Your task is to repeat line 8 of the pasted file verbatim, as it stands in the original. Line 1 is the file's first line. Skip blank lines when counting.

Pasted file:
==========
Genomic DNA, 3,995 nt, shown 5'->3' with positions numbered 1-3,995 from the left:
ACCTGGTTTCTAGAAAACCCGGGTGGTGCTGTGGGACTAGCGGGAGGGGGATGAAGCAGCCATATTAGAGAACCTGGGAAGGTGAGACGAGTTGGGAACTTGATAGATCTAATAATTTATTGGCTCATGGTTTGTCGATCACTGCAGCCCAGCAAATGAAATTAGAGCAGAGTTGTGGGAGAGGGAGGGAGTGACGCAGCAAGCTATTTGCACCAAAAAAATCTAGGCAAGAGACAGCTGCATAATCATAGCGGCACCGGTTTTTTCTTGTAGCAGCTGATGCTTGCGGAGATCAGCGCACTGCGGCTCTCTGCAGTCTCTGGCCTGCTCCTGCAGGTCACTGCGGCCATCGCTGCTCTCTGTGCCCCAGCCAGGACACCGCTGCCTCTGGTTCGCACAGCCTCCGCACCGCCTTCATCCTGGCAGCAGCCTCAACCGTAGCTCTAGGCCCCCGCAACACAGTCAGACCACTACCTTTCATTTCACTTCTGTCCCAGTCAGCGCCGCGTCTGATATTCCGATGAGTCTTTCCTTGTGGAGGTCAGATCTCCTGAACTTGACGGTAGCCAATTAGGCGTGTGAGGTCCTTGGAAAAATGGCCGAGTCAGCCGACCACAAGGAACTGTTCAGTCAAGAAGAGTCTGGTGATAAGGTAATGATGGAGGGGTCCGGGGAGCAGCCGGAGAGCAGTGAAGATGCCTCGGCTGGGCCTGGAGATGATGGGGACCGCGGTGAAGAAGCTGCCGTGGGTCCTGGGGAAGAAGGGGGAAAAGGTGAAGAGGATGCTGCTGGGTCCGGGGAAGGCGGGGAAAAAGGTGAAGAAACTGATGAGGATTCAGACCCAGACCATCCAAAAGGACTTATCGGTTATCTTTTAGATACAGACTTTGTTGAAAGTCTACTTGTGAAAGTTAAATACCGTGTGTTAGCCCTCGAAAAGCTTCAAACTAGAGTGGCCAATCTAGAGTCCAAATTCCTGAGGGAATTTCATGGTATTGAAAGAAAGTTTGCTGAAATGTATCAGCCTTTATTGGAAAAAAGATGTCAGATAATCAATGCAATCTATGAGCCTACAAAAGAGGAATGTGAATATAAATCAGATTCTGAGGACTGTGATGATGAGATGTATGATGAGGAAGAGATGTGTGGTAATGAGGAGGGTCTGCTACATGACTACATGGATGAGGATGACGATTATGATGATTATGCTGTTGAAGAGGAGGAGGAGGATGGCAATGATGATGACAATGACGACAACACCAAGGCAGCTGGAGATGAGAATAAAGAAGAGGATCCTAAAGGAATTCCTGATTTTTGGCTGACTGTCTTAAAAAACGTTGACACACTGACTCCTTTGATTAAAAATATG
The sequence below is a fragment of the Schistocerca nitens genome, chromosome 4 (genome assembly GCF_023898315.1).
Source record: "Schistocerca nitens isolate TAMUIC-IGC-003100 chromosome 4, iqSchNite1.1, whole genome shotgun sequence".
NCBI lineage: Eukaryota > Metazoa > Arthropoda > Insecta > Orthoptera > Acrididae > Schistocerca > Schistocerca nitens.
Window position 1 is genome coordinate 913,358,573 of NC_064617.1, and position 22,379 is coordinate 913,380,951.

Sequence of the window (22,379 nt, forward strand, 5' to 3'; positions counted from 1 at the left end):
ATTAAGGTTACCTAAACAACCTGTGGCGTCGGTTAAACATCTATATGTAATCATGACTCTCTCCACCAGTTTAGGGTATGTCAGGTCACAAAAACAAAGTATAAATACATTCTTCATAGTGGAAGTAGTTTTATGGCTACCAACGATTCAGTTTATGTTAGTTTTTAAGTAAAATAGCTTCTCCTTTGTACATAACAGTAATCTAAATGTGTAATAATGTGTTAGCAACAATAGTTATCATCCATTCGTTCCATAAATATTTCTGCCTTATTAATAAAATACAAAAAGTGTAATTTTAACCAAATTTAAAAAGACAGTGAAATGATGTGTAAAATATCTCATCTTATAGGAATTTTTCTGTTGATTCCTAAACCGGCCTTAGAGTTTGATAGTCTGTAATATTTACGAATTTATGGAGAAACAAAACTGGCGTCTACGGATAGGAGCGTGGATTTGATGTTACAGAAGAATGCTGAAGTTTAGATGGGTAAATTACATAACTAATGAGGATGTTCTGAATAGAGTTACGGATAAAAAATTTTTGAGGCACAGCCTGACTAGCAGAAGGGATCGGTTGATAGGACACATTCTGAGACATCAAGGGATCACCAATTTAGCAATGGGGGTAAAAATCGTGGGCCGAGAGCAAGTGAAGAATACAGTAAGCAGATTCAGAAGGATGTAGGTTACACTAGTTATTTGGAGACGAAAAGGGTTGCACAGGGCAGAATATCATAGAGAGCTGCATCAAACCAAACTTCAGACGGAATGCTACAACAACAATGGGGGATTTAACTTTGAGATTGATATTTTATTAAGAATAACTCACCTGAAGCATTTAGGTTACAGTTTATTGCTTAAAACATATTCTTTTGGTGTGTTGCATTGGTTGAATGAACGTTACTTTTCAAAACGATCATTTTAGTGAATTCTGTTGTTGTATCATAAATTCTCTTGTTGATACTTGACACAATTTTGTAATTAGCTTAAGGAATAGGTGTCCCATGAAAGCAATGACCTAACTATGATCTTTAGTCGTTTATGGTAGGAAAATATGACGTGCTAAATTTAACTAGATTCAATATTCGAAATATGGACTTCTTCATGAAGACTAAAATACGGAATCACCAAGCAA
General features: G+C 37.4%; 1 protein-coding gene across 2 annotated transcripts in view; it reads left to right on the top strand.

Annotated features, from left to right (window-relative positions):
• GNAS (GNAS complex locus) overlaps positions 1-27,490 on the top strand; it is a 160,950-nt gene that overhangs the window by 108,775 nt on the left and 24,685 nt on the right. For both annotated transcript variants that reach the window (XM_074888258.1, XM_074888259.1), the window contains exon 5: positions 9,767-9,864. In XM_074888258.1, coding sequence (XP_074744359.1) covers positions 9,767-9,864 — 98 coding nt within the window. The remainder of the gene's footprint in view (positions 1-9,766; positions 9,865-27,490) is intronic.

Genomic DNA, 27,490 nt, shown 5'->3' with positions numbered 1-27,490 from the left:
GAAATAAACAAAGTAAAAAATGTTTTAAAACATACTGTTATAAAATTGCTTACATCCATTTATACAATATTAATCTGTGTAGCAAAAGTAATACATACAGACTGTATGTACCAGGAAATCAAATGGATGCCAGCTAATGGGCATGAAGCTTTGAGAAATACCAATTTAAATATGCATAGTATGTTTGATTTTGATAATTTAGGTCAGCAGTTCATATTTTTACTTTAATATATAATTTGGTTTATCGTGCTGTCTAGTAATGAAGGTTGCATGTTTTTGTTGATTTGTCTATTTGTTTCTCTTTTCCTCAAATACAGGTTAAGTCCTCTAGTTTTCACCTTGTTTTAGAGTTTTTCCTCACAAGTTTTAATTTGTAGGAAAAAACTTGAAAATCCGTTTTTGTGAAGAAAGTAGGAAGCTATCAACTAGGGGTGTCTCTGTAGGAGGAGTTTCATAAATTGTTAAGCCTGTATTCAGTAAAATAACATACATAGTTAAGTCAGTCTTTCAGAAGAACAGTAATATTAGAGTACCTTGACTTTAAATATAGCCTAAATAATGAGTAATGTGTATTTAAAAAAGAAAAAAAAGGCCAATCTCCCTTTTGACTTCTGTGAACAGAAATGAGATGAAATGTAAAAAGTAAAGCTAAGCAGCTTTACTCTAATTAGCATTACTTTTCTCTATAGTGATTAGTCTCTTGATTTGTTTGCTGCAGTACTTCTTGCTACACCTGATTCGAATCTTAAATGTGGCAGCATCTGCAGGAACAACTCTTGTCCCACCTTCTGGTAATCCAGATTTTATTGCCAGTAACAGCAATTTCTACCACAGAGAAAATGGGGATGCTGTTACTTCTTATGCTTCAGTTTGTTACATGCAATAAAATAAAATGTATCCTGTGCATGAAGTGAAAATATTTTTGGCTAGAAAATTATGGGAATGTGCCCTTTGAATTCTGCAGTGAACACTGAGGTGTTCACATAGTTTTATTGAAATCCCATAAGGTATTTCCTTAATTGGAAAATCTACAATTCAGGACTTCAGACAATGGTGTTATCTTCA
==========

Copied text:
ATTAAGGTTACCTAAACAACCTGTGGCGTCGGTTAAACATCTATATGTAATCATGACTCTCTCCACCAGTTTAGGGTATGTCAGGTCACAAAAACAAAGTATAAATACATTCTTCATAGTGGAAGTAGTTTTATGGCTACCAACGATTCAGTTTATGTTAGTTTTTAAGTAAAATAGCTTCTCCTTTGTACATAACAGTAATCTAAATGTGTAATAATGTGTTAGCAACAATAGTTATCATCCATTCGTTCCATAAATATTTCTGCCTTATTAATAAAATACAAAAAGTGTAATTTTAACCAAATTTAAAAAGACAGTGAAATGATGTGTAAAATATCTCATCTTATAGGAATTTTTCTGTTGATTCCTAAACCGGCCTTAGAGTTTGATAGTCTGTAATATTTACGAATTTATGGAGAAACAAAACTGGCGTCTACGGATAGGAGCGTGGATTTGATGTTACAGAAGAATGCTGAAGTTTAGATGGGTAAATTACATAACTAATGAGGATGTTCTGAATAGAGTTACGGATAAAAAATTTTTGAGGCACAGCCTGACTAGCAGAAGGGATCGGTTGATAGGACACATTCTGAGACATCAAGGGATCACCAATTTAGCAATGGGGGTAAAAATCGTGGGCCGAGAGCAAGTGAAGAATACAGTAAGCAGATTCAGAAGGATGTAGGTTACACTAGTTATTTGGAGACGAAAAGGGTTGCACAGGGCAGAATATCATAGAGAGCTGCATCAAACCAAACTTCAGACGGAATGCTACAACAACAATGGGGGATTTAACTTTGAGATTGATATTTTATTAAGAATAACTCACCTGAAGCATTTAGGTTACAGTTTATTGCTTAAAACATATTCTTTTGGTGTGTTGCATTGGTTGAATGAACGTTACTTTTCAAAACGATCATTTTAGTGAATTCTGTTGTTGTATCATAAATTCTCTTGTTGATACTTGACACAATTTTGTAATTAGCTTAAGGAATAGGTGTCCCATGAAAGCAATGACCTAACTATGATCTTTAGTCGTTTATGGTAGGAAAATATGACGTGCTAAATTTAACTAGATTCAATATTCGAAATATGGACTTCTTCATGAAGACTAAAATACGGAATCACCAAGCAA